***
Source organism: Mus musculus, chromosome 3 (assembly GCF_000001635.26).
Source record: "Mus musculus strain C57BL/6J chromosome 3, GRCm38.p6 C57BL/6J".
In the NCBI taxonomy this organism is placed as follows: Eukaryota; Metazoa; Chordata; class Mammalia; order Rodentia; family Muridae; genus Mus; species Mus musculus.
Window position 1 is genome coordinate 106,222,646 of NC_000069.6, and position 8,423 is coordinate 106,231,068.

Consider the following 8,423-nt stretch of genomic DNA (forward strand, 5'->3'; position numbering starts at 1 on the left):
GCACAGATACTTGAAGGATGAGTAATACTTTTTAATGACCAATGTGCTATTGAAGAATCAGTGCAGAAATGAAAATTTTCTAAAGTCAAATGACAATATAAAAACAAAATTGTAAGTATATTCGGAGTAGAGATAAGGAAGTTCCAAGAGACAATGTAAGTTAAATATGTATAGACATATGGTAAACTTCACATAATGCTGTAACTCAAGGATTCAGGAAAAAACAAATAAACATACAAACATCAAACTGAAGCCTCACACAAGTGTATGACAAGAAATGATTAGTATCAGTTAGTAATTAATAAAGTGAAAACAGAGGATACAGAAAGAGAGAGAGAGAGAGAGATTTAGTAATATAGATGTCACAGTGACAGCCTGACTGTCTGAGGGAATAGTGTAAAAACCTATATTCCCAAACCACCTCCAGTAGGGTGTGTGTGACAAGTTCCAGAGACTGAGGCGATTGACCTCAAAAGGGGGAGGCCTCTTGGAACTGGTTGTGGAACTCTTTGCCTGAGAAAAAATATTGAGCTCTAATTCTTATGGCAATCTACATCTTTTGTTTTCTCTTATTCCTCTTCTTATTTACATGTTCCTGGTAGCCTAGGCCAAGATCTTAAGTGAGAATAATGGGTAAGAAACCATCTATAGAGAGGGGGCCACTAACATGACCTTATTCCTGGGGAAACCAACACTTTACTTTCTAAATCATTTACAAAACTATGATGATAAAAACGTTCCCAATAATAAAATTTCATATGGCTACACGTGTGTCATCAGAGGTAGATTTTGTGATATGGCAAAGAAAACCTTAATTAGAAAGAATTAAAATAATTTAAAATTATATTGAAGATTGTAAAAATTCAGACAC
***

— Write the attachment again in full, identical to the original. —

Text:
Source organism: Mus musculus, chromosome 3 (assembly GCF_000001635.26).
Source record: "Mus musculus strain C57BL/6J chromosome 3, GRCm38.p6 C57BL/6J".
In the NCBI taxonomy this organism is placed as follows: Eukaryota; Metazoa; Chordata; class Mammalia; order Rodentia; family Muridae; genus Mus; species Mus musculus.
Window position 1 is genome coordinate 106,222,646 of NC_000069.6, and position 8,423 is coordinate 106,231,068.

Consider the following 8,423-nt stretch of genomic DNA (forward strand, 5'->3'; position numbering starts at 1 on the left):
GCACAGATACTTGAAGGATGAGTAATACTTTTTAATGACCAATGTGCTATTGAAGAATCAGTGCAGAAATGAAAATTTTCTAAAGTCAAATGACAATATAAAAACAAAATTGTAAGTATATTCGGAGTAGAGATAAGGAAGTTCCAAGAGACAATGTAAGTTAAATATGTATAGACATATGGTAAACTTCACATAATGCTGTAACTCAAGGATTCAGGAAAAAACAAATAAACATACAAACATCAAACTGAAGCCTCACACAAGTGTATGACAAGAAATGATTAGTATCAGTTAGTAATTAATAAAGTGAAAACAGAGGATACAGAAAGAGAGAGAGAGAGAGAGATTTAGTAATATAGATGTCACAGTGACAGCCTGACTGTCTGAGGGAATAGTGTAAAAACCTATATTCCCAAACCACCTCCAGTAGGGTGTGTGTGACAAGTTCCAGAGACTGAGGCGATTGACCTCAAAAGGGGGAGGCCTCTTGGAACTGGTTGTGGAACTCTTTGCCTGAGAAAAAATATTGAGCTCTAATTCTTATGGCAATCTACATCTTTTGTTTTCTCTTATTCCTCTTCTTATTTACATGTTCCTGGTAGCCTAGGCCAAGATCTTAAGTGAGAATAATGGGTAAGAAACCATCTATAGAGAGGGGGCCACTAACATGACCTTATTCCTGGGGAAACCAACACTTTACTTTCTAAATCATTTACAAAACTATGATGATAAAAACGTTCCCAATAATAAAATTTCATATGGCTACACGTGTGTCATCAGAGGTAGATTTTGTGATATGGCAAAGAAAACCTTAATTAGAAAGAATTAAAATAATTTAAAATTATATTGAAGATTGTAAAAATTCAGACAC